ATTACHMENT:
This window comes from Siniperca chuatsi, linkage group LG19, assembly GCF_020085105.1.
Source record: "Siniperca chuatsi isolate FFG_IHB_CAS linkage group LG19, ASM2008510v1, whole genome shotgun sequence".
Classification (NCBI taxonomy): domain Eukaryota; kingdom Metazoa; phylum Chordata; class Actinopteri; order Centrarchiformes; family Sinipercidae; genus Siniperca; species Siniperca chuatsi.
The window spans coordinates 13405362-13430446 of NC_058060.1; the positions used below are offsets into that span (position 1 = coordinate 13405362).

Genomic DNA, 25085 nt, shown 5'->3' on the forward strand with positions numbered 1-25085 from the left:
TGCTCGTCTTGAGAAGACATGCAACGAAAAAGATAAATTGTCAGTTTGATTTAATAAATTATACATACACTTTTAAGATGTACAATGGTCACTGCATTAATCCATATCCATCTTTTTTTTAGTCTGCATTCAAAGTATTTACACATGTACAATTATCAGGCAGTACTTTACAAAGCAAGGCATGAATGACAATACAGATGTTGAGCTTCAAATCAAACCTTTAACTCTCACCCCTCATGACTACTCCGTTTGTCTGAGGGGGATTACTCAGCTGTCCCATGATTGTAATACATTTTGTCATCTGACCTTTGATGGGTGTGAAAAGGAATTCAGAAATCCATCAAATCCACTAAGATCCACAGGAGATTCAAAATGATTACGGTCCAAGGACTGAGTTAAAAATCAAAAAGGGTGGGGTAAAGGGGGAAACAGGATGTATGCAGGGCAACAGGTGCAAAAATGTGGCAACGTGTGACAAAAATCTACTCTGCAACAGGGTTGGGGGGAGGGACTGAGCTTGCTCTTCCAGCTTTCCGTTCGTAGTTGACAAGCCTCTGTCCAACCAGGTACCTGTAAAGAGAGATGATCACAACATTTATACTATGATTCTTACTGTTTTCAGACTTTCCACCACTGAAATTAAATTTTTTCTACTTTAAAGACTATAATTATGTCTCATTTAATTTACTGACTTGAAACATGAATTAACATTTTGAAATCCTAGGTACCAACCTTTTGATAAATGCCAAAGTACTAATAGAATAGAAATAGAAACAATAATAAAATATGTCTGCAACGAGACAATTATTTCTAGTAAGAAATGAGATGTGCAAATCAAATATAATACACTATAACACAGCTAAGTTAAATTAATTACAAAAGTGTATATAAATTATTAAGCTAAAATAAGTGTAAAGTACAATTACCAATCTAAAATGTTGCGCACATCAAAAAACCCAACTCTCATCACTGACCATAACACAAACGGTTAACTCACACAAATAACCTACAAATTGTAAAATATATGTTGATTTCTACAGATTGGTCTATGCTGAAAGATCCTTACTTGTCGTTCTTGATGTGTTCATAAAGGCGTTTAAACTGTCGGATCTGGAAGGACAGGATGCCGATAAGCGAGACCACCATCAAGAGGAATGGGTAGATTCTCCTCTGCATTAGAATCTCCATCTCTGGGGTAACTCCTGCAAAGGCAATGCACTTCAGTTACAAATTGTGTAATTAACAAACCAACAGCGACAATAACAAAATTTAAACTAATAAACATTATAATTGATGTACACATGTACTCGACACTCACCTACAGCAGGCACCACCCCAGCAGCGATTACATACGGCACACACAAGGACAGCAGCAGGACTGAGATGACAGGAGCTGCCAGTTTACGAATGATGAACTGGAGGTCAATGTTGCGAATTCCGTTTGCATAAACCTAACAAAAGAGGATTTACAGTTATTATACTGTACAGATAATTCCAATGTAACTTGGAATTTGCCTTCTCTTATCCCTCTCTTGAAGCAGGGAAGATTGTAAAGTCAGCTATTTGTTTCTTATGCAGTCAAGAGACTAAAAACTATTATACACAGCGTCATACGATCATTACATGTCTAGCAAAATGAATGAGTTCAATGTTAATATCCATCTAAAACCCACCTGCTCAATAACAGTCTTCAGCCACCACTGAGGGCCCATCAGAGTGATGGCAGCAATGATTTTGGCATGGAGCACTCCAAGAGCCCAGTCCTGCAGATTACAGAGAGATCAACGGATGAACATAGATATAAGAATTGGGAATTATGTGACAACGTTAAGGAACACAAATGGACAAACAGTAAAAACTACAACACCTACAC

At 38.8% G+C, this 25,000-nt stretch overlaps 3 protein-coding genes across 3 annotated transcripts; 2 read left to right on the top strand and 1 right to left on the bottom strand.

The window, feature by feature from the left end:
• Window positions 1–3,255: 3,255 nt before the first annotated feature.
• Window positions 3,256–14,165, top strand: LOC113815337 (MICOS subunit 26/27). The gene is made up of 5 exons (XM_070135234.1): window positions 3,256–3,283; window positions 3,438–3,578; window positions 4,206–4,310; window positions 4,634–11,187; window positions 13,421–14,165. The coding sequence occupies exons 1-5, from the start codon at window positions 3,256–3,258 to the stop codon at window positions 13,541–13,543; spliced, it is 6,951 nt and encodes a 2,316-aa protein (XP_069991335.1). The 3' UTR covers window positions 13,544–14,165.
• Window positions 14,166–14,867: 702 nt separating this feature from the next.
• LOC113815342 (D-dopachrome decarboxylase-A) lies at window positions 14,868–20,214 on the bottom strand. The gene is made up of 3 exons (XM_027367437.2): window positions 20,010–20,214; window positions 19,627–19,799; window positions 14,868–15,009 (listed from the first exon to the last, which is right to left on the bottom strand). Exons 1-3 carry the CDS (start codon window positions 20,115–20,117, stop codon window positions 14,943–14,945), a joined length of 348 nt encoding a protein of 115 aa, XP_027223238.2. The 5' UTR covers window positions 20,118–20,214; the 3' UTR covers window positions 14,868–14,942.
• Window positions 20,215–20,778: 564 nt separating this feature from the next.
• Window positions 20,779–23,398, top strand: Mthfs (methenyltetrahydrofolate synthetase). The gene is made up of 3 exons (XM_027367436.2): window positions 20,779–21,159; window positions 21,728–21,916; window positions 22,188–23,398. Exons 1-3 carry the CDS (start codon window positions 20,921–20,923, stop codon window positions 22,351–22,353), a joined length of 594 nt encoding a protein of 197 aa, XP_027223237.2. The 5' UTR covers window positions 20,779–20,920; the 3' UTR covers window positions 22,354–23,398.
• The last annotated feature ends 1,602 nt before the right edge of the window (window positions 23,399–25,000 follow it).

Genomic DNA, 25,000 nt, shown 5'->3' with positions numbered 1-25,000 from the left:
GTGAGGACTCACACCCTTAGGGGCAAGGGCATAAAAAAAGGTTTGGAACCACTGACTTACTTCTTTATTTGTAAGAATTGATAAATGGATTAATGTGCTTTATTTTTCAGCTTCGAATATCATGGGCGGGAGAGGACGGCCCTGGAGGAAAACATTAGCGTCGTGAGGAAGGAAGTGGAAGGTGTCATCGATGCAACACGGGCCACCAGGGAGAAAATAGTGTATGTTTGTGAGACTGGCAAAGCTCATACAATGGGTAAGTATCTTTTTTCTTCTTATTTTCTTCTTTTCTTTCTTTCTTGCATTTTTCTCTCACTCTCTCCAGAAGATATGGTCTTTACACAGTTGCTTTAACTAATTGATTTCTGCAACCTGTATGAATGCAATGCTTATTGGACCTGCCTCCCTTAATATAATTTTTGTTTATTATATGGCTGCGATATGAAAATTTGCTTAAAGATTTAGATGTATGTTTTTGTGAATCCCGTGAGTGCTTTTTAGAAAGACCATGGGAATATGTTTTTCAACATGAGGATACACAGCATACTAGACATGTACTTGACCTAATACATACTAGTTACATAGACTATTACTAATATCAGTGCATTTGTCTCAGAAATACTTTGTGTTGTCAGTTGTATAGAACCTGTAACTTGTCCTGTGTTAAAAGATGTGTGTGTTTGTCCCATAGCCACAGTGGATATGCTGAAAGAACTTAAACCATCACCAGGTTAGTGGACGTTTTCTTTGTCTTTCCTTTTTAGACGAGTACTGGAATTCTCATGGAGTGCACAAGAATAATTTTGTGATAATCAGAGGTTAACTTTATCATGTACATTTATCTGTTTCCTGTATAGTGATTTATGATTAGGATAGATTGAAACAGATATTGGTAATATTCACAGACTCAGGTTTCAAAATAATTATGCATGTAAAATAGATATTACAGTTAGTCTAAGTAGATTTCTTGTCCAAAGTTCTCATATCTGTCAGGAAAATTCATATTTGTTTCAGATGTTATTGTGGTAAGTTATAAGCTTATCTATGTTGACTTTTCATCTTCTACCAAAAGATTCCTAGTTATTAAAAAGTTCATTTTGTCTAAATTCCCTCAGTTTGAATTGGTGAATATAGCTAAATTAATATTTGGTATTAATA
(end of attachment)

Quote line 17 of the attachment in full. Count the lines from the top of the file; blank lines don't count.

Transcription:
GTGAGGACTCACACCCTTAGGGGCAAGGGCATAAAAAAAGGTTTGGAACCACTGACTTACTTCTTTATTTGTAAGAATTGATAAATGGATTAATGTGCTTTATTTTTCAGCTTCGAATATCATGGGCGGGAGAGGACGGCCCTGGAGGAAAACATTAGCGTCGTGAGGAAGGAAGTGGAAGGTGTCATCGATGCAACACGGGCCACCAGGGAGAAAATAGTGTATGTTTGTGAGACTGGCAAAGCTCATACAATGGGTAAGTATCTTTTTTCTTCTTATTTTCTTCTTTTCTTTCTTTCTTGCATTTTTCTCTCACTCTCTCCAGAAGATATGGTCTTTACACAGTTGCTTTAACTAATTGATTTCTGCAACCTGTATGAATGCAATGCTTATTGGACCTGCCTCCCTTAATATAATTTTTGTTTATTATATGGCTGCGATATGAAAATTTGCTTAAAGATTTAGATGTATGTTTTTGTGAATCCCGTGAGTGCTTTTTAGAAAGACCATGGGAATATGTTTTTCAACATGAGGATACACAGCATACTAGACATGTACTTGACCTAATACATACTAGTTACATAGACTATTACTAATATCAGTGCATTTGTCTCAGAAATACTTTGTGTTGTCAGTTGTATAGAACCTGTAACTTGTCCTGTGTTAAAAGATGTGTGTGTTTGTCCCATAGCCACAGTGGATATGCTGAAAGAACTTAAACCATCACCAGGTTAGTGGACGTTTTCTTTGTCTTTCCTTTTTAGACGAGTACTGGAATTCTCATGGAGTGCACAAGAATAATTTTGTGATAATCAGAGGTTAACTTTATCATGTACATTTATCTGTTTCCTGTATAGTGATTTATGATTAGGATAGATTGAAACAGATATTGGTAATATTCACAGACTCAGGTTTCAAAATAATTATGCATGTAAAATAGATATTACAGTTAGTCTAAGTAGATTTCTTGTCCAAAGTTCTCATATCTGTCAGGAAAATTCATATTTGTTTCAGATGTTATTGTGGTAAGTTATAAGCTTATCTATGTTGACTTTTCATCTTCTACCAAAAGATTCCTAGTTATTAAAAAGTTCATTTTGTCTAAATTCCCTCAGTTTGAATTGGTGAATATAGCTAAATTAATATTTGGTATTAATA